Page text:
The town of Konga lies in the heart of one of the world’s most intriguing coffee producing regions; Yirgacheffe in Ethiopia. This is the homeland of coffee, where the plant evolved, and as a result the amount of genetic diversity in the seedstock there is simply astounding. By some estimates there are over 300,000 distinct varietals of coffee in Ethiopia, dwarfing the mere hundreds of varietals grown across the rest of the world.
When coffee first left the horn of Africa in the 1500s it encountered what biologists call a “genetic bottleneck”. Only a few select plants made it into the hands of the European traders who then spread it to their colonies in the Americas and Asia. That meant that all of the coffee being grown outside of Africa was descended from only a few select plants, representing only a sliver of the diversity of the Arabica coffee growing in Ethiopia. Left behind were the hundreds of thousands of different types of Arabica, and they are still growing there today.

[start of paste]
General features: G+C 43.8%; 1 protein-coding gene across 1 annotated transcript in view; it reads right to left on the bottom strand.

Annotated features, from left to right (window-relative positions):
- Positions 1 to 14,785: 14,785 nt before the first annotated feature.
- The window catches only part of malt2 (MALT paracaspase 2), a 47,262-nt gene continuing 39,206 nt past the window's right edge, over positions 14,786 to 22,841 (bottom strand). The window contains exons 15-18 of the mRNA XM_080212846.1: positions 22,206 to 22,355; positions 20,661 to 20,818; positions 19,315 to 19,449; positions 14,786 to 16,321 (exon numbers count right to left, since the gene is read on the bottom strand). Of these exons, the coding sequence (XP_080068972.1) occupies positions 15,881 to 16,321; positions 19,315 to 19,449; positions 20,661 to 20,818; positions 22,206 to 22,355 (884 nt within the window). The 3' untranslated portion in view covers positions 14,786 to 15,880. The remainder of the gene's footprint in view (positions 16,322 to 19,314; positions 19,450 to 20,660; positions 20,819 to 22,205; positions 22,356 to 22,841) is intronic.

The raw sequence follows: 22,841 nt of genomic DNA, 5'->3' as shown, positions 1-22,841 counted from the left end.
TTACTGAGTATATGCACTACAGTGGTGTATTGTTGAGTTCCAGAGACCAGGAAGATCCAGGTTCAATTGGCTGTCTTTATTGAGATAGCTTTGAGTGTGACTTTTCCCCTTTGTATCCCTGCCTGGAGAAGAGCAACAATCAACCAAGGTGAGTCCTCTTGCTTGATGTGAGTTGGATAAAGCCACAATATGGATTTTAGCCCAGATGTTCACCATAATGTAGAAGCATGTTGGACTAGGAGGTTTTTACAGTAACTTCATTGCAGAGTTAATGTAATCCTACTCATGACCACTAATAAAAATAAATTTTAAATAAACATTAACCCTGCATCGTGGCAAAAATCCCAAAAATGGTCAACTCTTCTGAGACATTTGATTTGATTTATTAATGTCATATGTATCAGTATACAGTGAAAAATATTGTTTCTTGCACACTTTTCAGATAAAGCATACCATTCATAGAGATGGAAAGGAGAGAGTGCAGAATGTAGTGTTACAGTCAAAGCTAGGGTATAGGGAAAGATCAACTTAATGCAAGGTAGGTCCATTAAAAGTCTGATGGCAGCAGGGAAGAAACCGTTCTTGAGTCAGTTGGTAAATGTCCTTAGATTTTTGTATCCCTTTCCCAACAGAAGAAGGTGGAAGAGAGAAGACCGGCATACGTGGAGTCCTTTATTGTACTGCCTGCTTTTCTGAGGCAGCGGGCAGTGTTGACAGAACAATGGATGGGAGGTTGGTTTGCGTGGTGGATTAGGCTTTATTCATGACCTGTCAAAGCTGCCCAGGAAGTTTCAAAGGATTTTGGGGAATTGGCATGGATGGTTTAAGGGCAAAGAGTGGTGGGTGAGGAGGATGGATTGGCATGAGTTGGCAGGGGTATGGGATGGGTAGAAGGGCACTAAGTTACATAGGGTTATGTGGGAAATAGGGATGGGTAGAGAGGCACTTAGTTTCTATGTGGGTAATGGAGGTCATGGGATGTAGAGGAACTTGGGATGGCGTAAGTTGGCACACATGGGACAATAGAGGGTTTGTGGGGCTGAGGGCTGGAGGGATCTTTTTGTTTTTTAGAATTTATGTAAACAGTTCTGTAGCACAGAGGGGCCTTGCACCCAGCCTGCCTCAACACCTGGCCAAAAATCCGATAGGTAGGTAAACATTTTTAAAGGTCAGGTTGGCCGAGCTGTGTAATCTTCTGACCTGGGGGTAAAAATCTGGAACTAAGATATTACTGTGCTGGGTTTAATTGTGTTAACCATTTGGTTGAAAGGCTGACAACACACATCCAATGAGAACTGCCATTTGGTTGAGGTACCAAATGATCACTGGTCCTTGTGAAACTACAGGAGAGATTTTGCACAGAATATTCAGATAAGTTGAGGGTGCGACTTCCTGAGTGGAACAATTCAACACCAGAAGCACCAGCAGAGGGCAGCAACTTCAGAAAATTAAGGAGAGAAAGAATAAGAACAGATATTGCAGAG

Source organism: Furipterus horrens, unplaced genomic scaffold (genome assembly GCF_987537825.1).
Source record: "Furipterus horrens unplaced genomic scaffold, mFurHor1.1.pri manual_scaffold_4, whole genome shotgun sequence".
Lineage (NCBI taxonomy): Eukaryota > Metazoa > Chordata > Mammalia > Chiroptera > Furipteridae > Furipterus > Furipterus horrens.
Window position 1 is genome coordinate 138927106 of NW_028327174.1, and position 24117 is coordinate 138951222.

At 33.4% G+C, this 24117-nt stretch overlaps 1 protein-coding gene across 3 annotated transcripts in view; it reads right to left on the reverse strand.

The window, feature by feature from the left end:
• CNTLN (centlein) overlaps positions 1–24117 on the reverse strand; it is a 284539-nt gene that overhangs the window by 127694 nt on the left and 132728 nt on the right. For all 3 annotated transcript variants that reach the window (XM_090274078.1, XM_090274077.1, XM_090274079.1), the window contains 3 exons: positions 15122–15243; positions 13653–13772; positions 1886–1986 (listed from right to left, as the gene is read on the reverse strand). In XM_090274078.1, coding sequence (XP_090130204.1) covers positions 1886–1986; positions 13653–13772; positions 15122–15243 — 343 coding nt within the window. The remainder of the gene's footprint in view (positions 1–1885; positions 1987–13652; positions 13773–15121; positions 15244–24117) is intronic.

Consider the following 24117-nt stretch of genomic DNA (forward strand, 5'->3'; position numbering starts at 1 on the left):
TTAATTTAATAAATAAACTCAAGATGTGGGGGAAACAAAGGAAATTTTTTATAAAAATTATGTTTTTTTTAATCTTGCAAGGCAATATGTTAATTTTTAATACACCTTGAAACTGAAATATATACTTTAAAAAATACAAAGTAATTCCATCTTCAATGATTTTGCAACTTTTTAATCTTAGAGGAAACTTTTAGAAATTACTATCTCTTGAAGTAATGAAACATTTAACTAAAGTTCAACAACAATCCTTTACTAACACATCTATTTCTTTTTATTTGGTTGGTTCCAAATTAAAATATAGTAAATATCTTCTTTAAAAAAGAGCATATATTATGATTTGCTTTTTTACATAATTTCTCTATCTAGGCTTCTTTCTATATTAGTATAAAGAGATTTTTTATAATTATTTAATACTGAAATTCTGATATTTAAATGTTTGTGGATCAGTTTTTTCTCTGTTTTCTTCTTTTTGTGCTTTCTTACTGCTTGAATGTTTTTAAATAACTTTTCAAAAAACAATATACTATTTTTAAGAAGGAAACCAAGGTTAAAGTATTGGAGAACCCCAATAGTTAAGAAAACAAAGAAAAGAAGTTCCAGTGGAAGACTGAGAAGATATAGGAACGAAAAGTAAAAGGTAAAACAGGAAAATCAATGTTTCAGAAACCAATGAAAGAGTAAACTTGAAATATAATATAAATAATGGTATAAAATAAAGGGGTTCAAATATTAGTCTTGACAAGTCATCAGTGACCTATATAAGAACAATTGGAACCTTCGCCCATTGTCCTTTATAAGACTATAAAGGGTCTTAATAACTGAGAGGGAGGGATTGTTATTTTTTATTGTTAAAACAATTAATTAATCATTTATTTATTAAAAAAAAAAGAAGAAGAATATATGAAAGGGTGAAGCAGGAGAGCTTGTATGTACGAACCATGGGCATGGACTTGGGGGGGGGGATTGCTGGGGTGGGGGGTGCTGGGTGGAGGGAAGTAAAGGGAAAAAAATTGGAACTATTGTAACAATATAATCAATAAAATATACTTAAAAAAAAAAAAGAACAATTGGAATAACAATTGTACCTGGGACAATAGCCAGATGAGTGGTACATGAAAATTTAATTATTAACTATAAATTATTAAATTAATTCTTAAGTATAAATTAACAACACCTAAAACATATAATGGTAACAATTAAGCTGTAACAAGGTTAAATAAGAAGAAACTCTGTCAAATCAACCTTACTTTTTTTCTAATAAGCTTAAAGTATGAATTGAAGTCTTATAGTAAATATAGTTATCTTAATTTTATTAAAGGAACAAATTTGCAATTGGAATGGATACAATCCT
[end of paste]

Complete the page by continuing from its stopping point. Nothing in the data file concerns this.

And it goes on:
There are nearly no large coffee farms in Ethiopia, so every lot is made up of coffee from the many small farmers of that country. Most farmers only have a few acres of land producing coffee, accounting only a few hundred coffee shrubs. These farmers often take seeds from wild coffee plants, and replant them in their own small gardens, creating an immense amount of diversity in an extremely small area.
Despite its proximity to many other coffee producing micro-regions like Harfusa and Biloya, the coffees from around the town of Konga represent a unique subset of Yirgacheffe coffee. These handpicked cherries are taken to the Konga milling station where they are pulped, fermented, washed, and then dried on raised beds. The heterogeneous genetics of these heirloom plants and the care with which they are processed result in an amazingly clean and crisp cup with a pronounced citrus acidity reminiscent of lime juice, that is balanced by a prominent stone fruit sweetness, and a mouthfeel that is unusually thick for coffees from this region.